Micro-lattice, a new metal structure that could find its way into vehicles someday

Article by Christian A., on January 2, 2012

Micro-lattice is the name of the very light metal structure that American scientists developed to significantly reduce drag and boost fuel efficiency by about a hundred times. The California Institute of Technology, the University of California-Irvine, and HRL Laboratories (based in Malibu, CA) had developed this new material, which is claimed to be around 100 times lighter than styrofoam. The material is based on a crisscross lattice structure on a micro-scale.

The material is composed of a chain of tiny, hollow nickel-phosphorous tubes that form an angle to link at the nodes, which make identical asterisk-like unit cells in three dimensions. The unique structure of the micro-lattice is composed of 99.99% air and only 0.01% material.

The wall of the tubes is as thick as 100 nanometers, which means that it is thinner than a human hair by 1,000 times. In an interview with WardsAuto, Bill Carter, the manager of architected materials group at HRL, said that a key focus for the material is its potential application in automotive technologies.

He said that by using micro-lattice in cars and airplanes instead of primary structures, manufacturers can offer products that are lighter and are more fuel-efficient. In a statement, Carter said that this material is tough as well, explaining that due to its lattice design, the metal is ultra-low in density and it is capable of absorbing energy well.

He said that the micro-lattice is comparable to the Eiffel Tower or the Golden Gate Bridge, which are “incredibly light and weight-efficient by virtue of their architectures.” He added that the research on lightweight materials is revolutionized by “bringing this concept to the materials level” and with designs being at the nano and micro scales. The researchers said that the cellular architecture of the micro-lattice provides it with “unprecedented mechanical behavior for a metal.”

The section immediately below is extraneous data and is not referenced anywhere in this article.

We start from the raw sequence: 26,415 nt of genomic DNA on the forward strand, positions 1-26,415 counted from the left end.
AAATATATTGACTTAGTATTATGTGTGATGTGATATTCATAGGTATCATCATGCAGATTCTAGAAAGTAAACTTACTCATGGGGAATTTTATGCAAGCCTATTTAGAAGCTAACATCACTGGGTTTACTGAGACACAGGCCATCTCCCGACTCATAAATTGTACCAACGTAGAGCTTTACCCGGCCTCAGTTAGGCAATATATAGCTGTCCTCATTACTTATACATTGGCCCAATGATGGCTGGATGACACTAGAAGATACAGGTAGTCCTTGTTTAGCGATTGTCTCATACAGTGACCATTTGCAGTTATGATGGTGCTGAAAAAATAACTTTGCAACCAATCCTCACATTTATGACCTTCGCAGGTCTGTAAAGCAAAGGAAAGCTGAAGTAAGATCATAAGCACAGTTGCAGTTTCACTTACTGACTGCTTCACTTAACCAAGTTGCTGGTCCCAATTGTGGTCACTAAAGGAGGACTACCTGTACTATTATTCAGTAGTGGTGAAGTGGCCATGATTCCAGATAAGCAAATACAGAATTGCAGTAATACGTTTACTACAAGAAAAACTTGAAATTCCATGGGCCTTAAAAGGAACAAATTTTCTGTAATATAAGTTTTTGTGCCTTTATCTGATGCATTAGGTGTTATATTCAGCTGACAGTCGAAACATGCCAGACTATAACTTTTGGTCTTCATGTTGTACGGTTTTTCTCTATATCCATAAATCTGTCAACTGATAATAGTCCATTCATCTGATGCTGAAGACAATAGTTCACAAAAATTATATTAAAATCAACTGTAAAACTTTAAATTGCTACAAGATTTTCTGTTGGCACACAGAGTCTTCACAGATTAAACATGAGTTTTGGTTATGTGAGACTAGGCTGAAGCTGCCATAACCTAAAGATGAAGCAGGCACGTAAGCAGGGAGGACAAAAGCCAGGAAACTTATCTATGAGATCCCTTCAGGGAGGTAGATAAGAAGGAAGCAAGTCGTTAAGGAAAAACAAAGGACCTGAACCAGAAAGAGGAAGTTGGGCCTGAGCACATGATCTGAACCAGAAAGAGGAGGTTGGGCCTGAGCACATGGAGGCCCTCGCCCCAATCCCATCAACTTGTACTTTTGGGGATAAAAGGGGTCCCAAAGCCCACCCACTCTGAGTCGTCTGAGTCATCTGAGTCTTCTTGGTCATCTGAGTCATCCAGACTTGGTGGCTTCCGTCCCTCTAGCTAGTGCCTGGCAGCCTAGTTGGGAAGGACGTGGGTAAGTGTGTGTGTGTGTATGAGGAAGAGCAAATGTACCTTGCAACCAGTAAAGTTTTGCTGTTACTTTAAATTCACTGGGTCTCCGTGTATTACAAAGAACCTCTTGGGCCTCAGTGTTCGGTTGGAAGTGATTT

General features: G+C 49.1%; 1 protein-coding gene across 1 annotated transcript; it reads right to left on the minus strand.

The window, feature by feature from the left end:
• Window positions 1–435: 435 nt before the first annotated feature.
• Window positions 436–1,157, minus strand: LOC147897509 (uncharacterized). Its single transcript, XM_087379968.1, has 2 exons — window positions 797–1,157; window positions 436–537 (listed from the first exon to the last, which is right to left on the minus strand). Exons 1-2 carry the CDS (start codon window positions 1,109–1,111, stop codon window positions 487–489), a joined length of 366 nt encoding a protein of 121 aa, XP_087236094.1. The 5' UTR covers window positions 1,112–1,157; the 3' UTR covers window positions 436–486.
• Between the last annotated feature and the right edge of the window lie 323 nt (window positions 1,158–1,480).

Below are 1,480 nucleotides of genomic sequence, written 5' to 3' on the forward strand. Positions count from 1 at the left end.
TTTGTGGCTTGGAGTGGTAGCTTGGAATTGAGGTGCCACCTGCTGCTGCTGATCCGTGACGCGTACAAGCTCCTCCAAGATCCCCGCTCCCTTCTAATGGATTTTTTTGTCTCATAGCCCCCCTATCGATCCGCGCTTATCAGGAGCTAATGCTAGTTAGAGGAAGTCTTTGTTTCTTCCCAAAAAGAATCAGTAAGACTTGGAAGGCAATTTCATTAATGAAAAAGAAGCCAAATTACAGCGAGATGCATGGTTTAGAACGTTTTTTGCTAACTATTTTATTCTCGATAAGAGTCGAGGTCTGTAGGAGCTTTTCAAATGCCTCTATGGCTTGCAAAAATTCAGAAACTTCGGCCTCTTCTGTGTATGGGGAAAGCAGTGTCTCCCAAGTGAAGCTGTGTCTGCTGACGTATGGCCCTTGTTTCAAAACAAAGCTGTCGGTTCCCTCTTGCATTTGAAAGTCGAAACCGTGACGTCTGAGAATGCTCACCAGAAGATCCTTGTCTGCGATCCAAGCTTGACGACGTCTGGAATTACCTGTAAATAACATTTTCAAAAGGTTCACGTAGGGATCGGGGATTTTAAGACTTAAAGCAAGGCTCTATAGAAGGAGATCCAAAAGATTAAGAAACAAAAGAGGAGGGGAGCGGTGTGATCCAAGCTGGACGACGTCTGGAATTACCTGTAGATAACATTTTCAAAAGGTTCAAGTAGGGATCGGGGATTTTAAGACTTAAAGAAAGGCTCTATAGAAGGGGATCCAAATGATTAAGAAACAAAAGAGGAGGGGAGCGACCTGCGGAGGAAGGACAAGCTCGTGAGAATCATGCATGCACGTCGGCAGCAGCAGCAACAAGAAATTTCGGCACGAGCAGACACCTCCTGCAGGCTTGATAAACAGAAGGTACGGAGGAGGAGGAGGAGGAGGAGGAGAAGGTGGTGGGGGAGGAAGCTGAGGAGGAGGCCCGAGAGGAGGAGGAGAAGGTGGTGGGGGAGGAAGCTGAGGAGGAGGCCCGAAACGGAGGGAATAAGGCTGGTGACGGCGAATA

These include a total recovery from compression (surpassing 50% strain) as well as an incredibly high level of energy absorption. Julia Greer, a part of the development team and an assistant professor of materials science and mechanics at Caltech, said that micro-lattice may replace any type of internal car component that is not super-light or built of a heavy metal.

It may also replace some parts of the frame components. Micro-lattice may be used instead of the traditional bulk metal (used in automobile frames) since it offers the same stiffness but is one-hundredth of the weight. [source: Ward's Auto]

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